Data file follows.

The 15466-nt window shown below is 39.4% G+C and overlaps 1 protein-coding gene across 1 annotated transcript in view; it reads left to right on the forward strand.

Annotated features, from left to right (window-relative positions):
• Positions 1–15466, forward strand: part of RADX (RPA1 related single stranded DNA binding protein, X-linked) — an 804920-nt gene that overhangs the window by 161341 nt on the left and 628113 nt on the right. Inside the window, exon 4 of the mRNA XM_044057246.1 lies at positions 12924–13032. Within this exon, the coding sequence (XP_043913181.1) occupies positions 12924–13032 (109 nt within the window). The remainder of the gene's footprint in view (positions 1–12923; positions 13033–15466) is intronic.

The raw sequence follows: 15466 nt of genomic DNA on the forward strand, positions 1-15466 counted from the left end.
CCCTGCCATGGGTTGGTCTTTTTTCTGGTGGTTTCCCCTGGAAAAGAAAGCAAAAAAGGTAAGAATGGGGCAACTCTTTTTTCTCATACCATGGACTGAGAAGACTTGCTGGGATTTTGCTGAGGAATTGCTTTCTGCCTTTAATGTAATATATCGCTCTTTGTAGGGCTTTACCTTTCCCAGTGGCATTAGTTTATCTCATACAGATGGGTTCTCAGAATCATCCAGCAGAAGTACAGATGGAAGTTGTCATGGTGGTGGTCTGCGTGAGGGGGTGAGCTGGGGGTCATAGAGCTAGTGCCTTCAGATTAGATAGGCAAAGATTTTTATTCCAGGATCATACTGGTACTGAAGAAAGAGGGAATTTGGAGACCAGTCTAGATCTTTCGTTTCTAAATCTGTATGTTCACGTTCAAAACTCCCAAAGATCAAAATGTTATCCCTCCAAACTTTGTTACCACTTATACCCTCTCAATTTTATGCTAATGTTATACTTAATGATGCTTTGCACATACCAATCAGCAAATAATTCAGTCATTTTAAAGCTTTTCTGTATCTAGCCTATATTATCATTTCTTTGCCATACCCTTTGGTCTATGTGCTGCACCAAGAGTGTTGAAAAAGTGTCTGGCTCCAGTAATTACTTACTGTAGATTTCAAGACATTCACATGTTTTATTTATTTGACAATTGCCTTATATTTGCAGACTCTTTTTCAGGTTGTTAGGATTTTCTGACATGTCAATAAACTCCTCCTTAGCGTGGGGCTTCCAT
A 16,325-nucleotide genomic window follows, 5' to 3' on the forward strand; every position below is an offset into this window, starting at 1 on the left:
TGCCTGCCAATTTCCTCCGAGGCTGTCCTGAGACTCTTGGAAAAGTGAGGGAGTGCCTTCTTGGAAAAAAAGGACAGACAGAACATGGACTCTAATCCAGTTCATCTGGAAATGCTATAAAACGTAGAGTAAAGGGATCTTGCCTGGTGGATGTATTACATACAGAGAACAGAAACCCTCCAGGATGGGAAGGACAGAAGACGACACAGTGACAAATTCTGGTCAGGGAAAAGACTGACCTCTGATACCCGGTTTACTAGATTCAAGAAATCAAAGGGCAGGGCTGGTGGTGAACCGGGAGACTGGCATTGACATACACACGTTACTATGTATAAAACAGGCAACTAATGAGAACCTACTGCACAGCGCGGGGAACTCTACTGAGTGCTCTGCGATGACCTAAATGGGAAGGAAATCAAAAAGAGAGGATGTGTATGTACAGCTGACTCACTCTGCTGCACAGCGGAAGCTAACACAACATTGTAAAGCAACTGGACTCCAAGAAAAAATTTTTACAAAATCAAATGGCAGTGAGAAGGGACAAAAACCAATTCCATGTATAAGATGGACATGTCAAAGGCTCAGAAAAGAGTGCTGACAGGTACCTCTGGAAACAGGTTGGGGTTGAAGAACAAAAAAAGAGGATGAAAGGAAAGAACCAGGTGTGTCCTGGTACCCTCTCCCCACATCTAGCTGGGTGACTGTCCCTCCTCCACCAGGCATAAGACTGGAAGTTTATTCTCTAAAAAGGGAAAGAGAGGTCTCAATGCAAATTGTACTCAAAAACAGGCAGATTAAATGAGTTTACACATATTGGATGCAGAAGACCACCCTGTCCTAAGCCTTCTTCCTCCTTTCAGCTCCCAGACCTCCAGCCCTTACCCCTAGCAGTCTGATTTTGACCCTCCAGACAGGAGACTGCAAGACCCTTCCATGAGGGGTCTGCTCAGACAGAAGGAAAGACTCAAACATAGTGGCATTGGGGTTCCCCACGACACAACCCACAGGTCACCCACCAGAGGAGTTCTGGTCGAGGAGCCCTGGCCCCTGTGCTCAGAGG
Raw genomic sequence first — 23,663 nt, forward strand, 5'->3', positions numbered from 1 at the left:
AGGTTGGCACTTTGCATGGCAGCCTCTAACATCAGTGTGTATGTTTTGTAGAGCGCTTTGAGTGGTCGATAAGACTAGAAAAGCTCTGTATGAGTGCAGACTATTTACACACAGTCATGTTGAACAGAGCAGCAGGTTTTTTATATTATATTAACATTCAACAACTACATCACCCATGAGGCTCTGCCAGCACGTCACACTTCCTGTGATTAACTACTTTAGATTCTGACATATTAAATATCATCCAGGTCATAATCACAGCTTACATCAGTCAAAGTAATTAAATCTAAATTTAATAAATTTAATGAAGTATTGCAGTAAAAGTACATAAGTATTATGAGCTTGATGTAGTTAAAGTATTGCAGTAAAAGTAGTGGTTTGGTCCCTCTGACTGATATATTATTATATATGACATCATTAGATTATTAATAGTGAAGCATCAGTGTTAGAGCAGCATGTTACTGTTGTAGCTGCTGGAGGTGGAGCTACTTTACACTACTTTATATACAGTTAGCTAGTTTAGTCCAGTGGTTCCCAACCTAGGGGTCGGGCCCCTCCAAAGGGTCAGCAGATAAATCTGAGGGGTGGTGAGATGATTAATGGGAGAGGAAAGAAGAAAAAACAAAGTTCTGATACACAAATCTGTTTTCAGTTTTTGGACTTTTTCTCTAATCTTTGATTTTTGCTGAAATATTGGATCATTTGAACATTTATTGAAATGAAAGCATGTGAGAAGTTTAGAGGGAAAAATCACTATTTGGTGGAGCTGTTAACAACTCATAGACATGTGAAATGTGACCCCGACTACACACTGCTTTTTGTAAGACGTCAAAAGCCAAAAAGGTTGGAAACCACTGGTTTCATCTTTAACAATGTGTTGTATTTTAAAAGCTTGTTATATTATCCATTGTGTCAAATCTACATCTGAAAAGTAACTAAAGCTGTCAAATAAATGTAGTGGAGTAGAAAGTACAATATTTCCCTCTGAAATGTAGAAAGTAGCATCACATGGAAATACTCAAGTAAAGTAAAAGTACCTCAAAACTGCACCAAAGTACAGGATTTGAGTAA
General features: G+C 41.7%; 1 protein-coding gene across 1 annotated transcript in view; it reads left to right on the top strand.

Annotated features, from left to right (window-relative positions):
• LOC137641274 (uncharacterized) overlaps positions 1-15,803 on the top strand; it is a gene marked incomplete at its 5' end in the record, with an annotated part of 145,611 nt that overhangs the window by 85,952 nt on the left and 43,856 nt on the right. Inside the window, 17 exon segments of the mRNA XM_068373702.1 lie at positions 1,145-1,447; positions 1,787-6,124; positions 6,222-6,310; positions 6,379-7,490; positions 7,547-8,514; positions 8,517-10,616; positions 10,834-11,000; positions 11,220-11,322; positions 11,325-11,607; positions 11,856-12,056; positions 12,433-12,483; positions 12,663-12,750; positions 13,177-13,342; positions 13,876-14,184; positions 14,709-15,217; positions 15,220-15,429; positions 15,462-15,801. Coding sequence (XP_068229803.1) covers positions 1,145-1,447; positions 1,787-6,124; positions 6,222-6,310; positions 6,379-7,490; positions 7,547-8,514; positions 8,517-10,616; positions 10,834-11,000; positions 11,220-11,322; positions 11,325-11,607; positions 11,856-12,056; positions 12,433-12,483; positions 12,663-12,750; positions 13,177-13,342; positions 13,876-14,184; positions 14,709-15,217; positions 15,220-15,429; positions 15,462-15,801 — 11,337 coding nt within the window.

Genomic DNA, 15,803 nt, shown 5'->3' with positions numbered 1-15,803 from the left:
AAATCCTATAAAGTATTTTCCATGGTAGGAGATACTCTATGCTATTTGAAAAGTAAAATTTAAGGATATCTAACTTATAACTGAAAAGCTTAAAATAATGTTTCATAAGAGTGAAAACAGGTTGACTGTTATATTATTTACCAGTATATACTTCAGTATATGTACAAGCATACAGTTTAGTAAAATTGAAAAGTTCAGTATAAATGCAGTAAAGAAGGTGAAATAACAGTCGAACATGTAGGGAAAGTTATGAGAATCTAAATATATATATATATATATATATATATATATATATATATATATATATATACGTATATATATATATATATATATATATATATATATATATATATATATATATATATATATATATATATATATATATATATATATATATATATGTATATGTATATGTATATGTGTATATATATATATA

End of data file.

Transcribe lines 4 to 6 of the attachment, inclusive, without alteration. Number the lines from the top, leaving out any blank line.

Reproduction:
The raw sequence follows: 15466 nt of genomic DNA on the forward strand, positions 1-15466 counted from the left end.
CCCTGCCATGGGTTGGTCTTTTTTCTGGTGGTTTCCCCTGGAAAAGAAAGCAAAAAAGGTAAGAATGGGGCAACTCTTTTTTCTCATACCATGGACTGAGAAGACTTGCTGGGATTTTGCTGAGGAATTGCTTTCTGCCTTTAATGTAATATATCGCTCTTTGTAGGGCTTTACCTTTCCCAGTGGCATTAGTTTATCTCATACAGATGGGTTCTCAGAATCATCCAGCAGAAGTACAGATGGAAGTTGTCATGGTGGTGGTCTGCGTGAGGGGGTGAGCTGGGGGTCATAGAGCTAGTGCCTTCAGATTAGATAGGCAAAGATTTTTATTCCAGGATCATACTGGTACTGAAGAAAGAGGGAATTTGGAGACCAGTCTAGATCTTTCGTTTCTAAATCTGTATGTTCACGTTCAAAACTCCCAAAGATCAAAATGTTATCCCTCCAAACTTTGTTACCACTTATACCCTCTCAATTTTATGCTAATGTTATACTTAATGATGCTTTGCACATACCAATCAGCAAATAATTCAGTCATTTTAAAGCTTTTCTGTATCTAGCCTATATTATCATTTCTTTGCCATACCCTTTGGTCTATGTGCTGCACCAAGAGTGTTGAAAAAGTGTCTGGCTCCAGTAATTACTTACTGTAGATTTCAAGACATTCACATGTTTTATTTATTTGACAATTGCCTTATATTTGCAGACTCTTTTTCAGGTTGTTAGGATTTTCTGACATGTCAATAAACTCCTCCTTAGCGTGGGGCTTCCAT
A 16,325-nucleotide genomic window follows, 5' to 3' on the forward strand; every position below is an offset into this window, starting at 1 on the left: